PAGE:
I know that in Windows I was able to format blank cd-r to work as USB so I'm wondering if I can still do that even though they have corrupted iso images burned onto them. (Right now I'm in Ubuntu)

I'm using k3b to burn the images and both times I tried, the installation wouldn't complete because of problems with the disk. So now I have two useless debian installation disks lying around and I don't know how many more tries this is going to take. I'd like to be able to do at least something with them so I'm not just stacking up ruined cd-rs one after the other.

4 Answers 4


If they are CD-R they are most likely done. If they are CD-RW they can be re-blanked and you can start over.

The "almost" for CD-R only applies if you burned it as multi-session and did not close the disk. In that case you can write a new data track and override the current file system.

Before you write a new CD, verify the md5 sum of the image with the one of the website you downloaded it from. If they don't match, redownload it because it won't work properly.

You mentioned USB so if you are trying to boot the image on a USB stick, you can write it to a stick with dd, e.g.

 # dd if=file.iso of=/dev/USB-STICK-DEVICE

but just make sure you have the right device or you will clobber data in a bad way (that write goes straight to the device and will obliterate the partition table).

There are other ways to make a bootable USB from a bootable ISO but that quick and dirty method is my favorite.


They're coasters, either recycle them if your area offers that or throw them out. If you've downloaded ISOs from the Debian website I'd suggest burning them like this:

$ growisofs -Z /dev/dvd=<iso file name>

I use the above command to burn roughly a dozen or so discs every other week and it's never failed me. Often times with K3b, which I use as well, you need to set it up and configure it, so perhaps something is up with your K3b setup.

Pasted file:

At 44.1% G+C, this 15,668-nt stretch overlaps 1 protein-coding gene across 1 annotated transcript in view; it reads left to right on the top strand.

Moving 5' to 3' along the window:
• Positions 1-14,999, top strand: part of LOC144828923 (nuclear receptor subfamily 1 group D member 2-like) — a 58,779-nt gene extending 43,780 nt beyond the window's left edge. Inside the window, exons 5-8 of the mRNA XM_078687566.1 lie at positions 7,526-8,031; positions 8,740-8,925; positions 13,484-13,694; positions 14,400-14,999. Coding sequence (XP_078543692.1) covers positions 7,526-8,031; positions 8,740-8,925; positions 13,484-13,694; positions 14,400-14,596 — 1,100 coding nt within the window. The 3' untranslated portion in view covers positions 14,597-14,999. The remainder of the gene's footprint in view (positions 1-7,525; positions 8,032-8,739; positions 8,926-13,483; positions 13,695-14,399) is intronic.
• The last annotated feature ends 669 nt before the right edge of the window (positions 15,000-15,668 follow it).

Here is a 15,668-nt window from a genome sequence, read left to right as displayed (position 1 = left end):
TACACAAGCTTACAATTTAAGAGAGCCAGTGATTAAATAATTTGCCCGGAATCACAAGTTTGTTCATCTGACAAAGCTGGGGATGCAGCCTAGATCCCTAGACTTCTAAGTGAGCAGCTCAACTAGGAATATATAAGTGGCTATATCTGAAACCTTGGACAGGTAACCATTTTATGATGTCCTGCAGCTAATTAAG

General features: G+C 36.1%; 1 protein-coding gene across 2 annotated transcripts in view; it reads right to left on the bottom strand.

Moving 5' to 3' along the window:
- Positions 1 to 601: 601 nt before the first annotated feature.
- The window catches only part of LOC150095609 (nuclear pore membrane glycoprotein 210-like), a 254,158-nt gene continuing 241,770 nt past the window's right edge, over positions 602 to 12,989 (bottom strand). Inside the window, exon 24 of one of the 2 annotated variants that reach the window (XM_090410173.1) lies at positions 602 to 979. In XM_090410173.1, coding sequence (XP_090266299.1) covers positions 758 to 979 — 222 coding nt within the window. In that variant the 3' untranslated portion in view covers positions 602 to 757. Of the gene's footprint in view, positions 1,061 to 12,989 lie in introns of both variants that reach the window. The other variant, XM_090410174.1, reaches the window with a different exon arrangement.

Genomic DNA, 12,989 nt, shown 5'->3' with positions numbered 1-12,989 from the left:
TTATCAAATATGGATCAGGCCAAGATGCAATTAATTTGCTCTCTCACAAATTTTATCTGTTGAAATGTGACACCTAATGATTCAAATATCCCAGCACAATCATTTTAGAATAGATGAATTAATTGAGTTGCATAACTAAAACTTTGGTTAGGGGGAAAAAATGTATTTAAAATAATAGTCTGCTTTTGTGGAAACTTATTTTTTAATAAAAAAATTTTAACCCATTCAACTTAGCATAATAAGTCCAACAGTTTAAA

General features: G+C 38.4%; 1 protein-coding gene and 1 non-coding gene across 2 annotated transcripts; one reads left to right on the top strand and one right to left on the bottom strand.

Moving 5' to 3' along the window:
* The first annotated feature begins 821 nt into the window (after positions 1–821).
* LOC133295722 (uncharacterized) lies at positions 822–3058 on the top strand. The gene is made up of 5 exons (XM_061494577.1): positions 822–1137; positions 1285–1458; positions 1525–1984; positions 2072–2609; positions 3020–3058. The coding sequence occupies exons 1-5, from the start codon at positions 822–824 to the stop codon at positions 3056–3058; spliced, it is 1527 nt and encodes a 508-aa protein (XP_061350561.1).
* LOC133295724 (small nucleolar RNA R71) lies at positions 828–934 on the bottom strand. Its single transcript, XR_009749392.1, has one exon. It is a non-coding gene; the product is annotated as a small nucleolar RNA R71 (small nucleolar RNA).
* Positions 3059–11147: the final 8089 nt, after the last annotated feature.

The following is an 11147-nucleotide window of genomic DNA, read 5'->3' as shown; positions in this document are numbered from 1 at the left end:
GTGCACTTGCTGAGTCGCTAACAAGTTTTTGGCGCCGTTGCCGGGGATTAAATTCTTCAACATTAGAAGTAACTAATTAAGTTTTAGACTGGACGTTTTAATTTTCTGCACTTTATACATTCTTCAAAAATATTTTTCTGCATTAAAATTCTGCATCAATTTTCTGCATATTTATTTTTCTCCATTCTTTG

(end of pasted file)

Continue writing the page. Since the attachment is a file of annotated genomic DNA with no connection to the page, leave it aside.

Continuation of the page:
Since no one has yet considered a bad ISO, try comparing the md5 sum of the ISO you have downloaded to the sum on the website of the ISO provider (should be able to find the correct hash on the Debian website).

To get the md5 sum, use the md5sum command like so: md5sum <liveCDname>.iso and compare it to the one you found online. Alternatively, if there is a file such as MD5SUMS available for download on the server, you can download it to the same directory as the ISO and run md5sum -c MD5SUMS. If one of the sums works, your ISO is fine, and you are burning the CDs incorrectly or some other issue.

Note: md5sum run against a list of sums will generate a lot of warnings as it is also comparing your sum to sums for alternative CDs. If you don't want a warning, and don't want to compare sums manually, make an MD5SUM file with just your sum in it that you found on the website.


Some readers are quite picky with CD-Rs, I needed to write them at the lowest speed setting to get installation CDs to work reliably, and some brands didn't work well (nowadays I use USB sticks, no CDs in sight for quite some time, so...).

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